Cordilleran Section - 115th Annual Meeting - 2019

Paper No. 16-5
Presentation Time: 9:25 AM


BEMIS, Sean P.1, VADMAN, Michael J.2 and MELSEN, Christopher2, (1)Global Forum on Urban & Regional Resilience, Virginia Tech, Blacksburg, VA 24060, (2)Department of Geosciences, Virginia Tech, Blacksburg, VA 24060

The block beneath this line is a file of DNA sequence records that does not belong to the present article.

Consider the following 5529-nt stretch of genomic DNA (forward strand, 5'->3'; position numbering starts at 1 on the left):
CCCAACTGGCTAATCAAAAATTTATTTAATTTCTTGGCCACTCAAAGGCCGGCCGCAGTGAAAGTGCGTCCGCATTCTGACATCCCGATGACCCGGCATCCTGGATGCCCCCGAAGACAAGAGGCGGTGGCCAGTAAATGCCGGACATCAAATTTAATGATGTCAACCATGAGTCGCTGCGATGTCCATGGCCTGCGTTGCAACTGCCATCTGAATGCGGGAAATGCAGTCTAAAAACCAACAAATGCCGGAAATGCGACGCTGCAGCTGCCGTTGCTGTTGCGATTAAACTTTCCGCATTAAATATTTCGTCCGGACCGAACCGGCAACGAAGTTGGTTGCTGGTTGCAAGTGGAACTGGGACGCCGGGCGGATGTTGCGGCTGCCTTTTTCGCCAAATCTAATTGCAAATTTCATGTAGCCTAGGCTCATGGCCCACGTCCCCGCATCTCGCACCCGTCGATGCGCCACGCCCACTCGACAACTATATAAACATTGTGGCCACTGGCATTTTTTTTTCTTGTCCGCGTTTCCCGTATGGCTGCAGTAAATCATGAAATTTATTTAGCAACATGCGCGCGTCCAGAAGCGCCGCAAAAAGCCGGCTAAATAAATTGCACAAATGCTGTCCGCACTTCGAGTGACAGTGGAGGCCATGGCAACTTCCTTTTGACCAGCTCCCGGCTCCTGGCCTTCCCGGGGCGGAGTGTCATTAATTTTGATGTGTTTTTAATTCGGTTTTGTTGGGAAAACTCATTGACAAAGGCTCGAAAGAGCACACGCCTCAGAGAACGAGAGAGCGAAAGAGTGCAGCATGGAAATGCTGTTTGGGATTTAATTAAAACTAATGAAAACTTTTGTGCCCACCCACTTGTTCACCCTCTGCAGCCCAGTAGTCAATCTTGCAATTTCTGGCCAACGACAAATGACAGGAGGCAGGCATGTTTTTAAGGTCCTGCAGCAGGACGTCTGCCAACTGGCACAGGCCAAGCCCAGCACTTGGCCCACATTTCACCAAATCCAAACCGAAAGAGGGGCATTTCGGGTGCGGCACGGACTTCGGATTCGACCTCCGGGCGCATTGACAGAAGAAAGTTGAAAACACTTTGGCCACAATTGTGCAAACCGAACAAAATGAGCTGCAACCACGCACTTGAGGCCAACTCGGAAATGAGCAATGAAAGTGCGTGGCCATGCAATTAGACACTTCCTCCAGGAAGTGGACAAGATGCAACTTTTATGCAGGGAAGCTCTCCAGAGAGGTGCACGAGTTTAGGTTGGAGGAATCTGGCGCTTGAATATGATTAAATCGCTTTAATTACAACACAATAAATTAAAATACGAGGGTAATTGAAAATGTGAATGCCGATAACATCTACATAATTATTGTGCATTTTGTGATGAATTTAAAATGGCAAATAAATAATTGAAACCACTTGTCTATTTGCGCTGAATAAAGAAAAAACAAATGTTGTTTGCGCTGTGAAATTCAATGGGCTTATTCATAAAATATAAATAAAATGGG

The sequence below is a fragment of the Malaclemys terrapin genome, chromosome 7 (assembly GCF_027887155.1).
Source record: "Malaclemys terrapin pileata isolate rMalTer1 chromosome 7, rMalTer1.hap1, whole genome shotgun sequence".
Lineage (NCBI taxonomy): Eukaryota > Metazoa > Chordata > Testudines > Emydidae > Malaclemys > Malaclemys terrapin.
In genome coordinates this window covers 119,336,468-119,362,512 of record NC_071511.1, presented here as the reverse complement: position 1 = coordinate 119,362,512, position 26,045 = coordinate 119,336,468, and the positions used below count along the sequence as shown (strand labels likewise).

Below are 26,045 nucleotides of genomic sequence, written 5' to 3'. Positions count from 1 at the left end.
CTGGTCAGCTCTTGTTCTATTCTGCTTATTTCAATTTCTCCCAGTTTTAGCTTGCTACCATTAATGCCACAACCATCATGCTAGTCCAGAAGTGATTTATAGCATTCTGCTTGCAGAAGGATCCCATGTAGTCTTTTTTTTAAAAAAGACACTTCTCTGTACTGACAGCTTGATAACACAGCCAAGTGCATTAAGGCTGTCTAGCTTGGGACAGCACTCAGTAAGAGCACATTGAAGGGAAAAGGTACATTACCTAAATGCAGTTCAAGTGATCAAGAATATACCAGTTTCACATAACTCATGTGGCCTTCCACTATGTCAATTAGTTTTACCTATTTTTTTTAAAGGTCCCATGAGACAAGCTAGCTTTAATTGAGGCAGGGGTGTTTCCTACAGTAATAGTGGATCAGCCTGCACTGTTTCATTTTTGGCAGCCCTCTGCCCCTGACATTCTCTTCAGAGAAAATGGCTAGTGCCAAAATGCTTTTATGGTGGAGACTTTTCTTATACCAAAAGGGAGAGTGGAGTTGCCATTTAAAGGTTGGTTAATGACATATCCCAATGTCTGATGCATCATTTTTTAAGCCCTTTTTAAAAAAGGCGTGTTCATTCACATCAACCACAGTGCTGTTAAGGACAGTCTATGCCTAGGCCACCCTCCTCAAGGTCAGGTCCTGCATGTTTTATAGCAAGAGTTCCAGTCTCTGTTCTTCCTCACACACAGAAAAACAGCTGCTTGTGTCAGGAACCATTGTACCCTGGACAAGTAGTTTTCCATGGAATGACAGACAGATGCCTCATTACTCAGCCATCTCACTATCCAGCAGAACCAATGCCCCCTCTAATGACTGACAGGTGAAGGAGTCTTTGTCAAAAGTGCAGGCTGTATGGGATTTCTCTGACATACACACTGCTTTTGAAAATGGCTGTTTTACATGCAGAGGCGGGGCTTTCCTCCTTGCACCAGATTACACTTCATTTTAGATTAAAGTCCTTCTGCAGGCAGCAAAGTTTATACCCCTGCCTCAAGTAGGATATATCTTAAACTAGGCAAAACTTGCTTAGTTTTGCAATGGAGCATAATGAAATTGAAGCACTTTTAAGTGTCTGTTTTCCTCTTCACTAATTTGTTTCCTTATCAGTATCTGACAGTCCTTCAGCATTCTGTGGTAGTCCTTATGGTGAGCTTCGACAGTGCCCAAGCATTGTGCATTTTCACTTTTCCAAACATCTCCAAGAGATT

Inspired by Ray Weldon’s vision for extracting valuable crustal deformation data from archival datasets, we explore new avenues for robust topographic/geomorphic change detection from archival aerial photographs. Advances in photo-based 3D reconstruction techniques, such as Structure-from-Motion + MultiView Stereo (SfM+MVS), simplify the creation of historical orthoimagery and digital topography, but small errors in scaling make change detection using these datasets problematic. We adopt a modified implementation of SfM processing procedures, referred to here as Time-SIFT, to improve topographic change detection using archival aerial photographs by simultaneously aligning multiple generations (epochs) of photographs as a single processing block. Once aligned, we generate dense point clouds for each epoch individually. These point clouds, or their derivatives, are then differenced to measure volumetric change. We test the Time-SIFT method by applying it to several locations where we acquired sequences of aerial photograph datasets and recent high-resolution topography that span >50 years. Our Time-SIFT processing of 1955, 1970, 1979, and 1983 aerial photographs and 2007/08 lidar of Mount Rainier reproduce glacial ice volume changes determined by Sisson et al. (2011) for 1970 to 2007/08 and provide an expanded time series of the ice volume change. Our initial attempts to measure the volume of edifice change associated with the 1980 eruption of Mount St. Helens illustrate a key limitation of the Time-SIFT procedure, where excessive changes across the landscape prevent the pre- and post-eruption photographs from aligning simultaneously. We also found that surface translations, such as translational landslides, some modes of glacier motion, and horizontal tectonic displacements, create another challenge for Time-SIFT studies because of how photogrammetry derives elevation from parallax. These surface translations can introduce a false parallax, potentially resulting in regions of erroneous elevations. Despite these challenges, Time-SIFT methodology has the potential to extend change detection analyses for some geomorphic and tectonic processes by several decades, being limited primarily by the availability and scale of archived photographs.